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This is a "Wild Mass Guess" entry, where we pull out all the sanity stops on theorizing. The regular entry on this topic is elsewhere. Please see this programme note.
Pay It Forward
Pay It Forward's Broken Aesop is intentional.
It's actually a Family-Unfriendly Aesop about the futility and limits of good deeds. Consider:

Every good deed Trevor does just barely escapes failure. The homeless man relapses into his drug habit; his mother's and Eugene's relationship turns sour not long after Trevor brings them together, and then fails again as her ex-husband comes back; and shortly after that, the ex-husband becomes abusive again. Trevor only succeeds due to what appear to be very calculated plot points, and then with tons of angst on his part.

Also, why do the bullies who murder Trevor, by all indication, got off scot-free? Not only that, but those people who allegedly "pay it forward" like Trevor for some reason don't do a bloody thing against them (possibly out of fright of being killed? apathy?). And what's worse, it's quite likely that many of Trevor's deeds are bound to be undone; for example, his mother might well become alcoholic again, due to grief from her son's death, which then turns their new relationship bad again, and so on.

Also also, the very premise of "pay it forward", as noted in the Broken Aesop entry, can mislead people into thinking that they only need to help people if someone has helped you, and after the quota of three people they don't need to help anyone else again. Who started this project? Trevor, of course—and he's the only one who started helping people a priori. A lot of people might have taken it up only for self-centered reasons, and didn't bother to continue the project because they had their own more important shit to do (which may explain why they never bothered to bring the bullies to justice)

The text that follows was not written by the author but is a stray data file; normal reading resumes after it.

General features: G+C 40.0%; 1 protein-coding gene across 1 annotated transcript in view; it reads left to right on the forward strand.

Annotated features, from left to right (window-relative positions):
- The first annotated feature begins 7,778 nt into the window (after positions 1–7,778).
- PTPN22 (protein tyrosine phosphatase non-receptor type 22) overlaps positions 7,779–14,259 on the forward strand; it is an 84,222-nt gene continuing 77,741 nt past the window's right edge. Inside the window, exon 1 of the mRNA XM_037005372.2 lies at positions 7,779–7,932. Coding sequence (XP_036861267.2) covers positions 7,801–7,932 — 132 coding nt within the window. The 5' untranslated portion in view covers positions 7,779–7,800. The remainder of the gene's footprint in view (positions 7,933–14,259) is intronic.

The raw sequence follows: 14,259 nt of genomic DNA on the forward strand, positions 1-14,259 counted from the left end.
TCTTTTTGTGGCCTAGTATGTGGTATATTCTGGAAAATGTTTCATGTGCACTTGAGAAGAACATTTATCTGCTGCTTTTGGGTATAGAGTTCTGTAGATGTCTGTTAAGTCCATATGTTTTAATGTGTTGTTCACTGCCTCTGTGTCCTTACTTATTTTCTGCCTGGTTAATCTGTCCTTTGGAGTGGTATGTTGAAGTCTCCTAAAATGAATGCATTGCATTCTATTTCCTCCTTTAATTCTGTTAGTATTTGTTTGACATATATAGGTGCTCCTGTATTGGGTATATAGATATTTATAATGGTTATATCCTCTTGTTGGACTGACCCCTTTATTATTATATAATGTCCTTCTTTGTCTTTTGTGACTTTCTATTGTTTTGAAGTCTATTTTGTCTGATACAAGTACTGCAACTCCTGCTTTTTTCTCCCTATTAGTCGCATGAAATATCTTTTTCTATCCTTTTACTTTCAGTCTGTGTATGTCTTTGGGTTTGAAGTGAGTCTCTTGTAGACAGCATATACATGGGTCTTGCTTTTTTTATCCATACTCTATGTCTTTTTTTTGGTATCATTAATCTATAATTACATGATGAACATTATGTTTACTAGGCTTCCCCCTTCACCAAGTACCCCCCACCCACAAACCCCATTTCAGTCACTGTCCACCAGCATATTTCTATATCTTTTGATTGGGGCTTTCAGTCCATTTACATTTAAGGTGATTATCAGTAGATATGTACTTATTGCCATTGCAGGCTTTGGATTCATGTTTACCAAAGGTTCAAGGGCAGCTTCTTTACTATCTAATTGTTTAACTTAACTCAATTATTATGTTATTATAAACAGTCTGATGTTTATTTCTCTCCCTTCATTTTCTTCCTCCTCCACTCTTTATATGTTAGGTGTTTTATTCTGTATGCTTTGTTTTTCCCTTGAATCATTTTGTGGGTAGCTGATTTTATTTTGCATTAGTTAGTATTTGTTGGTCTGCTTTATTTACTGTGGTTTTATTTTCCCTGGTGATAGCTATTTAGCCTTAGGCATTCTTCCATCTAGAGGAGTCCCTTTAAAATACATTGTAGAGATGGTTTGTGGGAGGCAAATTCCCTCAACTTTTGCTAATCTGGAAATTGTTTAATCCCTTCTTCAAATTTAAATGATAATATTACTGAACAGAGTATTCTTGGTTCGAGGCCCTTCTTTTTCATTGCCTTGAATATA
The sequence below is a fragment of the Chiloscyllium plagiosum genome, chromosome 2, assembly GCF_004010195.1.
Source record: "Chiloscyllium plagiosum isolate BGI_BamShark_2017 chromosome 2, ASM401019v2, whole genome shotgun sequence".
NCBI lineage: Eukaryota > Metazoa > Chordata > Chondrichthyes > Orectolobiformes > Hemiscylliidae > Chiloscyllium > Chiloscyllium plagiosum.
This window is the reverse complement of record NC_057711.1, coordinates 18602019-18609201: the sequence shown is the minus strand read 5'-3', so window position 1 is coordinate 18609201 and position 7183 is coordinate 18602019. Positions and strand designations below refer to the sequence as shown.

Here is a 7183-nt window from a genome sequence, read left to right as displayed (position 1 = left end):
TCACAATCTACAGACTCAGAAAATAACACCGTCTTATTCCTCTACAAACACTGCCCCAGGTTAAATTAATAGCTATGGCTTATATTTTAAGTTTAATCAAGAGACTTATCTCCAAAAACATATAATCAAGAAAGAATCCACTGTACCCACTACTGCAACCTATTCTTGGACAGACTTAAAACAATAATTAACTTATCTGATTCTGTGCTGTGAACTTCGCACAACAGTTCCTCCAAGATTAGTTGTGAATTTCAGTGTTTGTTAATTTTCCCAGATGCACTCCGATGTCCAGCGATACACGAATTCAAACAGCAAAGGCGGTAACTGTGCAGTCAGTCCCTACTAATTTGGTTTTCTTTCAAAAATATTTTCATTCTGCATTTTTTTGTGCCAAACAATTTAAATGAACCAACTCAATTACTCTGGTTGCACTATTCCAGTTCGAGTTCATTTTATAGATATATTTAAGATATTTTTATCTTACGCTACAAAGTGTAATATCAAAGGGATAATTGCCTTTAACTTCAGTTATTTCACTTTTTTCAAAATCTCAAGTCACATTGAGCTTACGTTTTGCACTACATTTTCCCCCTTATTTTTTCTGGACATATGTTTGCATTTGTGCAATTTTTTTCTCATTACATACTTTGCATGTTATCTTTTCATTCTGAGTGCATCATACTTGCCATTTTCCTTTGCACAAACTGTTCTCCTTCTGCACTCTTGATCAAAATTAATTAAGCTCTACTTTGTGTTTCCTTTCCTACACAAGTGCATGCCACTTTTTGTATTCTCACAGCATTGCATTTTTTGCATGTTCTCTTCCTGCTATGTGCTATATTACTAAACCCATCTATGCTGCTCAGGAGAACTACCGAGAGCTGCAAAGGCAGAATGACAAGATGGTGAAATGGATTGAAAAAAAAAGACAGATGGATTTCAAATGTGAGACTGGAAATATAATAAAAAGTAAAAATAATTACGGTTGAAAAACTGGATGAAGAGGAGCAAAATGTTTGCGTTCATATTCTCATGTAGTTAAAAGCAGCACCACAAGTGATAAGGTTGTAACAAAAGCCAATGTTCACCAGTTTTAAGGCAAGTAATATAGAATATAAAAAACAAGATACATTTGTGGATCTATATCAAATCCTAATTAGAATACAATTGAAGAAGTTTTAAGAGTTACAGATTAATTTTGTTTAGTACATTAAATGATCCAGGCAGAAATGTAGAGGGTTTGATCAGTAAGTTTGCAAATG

All of this leads to some very unpalatable conclusions:

Adding these all up: it's too much trouble to do good. Just keep to yourselves and you'll be fine.

As for the Glurge-y nature of the film, it might well be a Stealth Parody of similar Glurge stories, and possibly a stealth Take That towards idealists like Trevor—and by extension, many of the viewers.

  • My God. I... I think I like the film now. Noooooooooooooooo!
  • So the real lesson is, "be self-absorbed, because other people don't count?" I prefer idealism if the alternative is embracing outright selfishness as a "way of life". Not every situation will turn out identically, you just have to be careful about who you choose to help and think it through first.

PaulWMG/FilmPenelope

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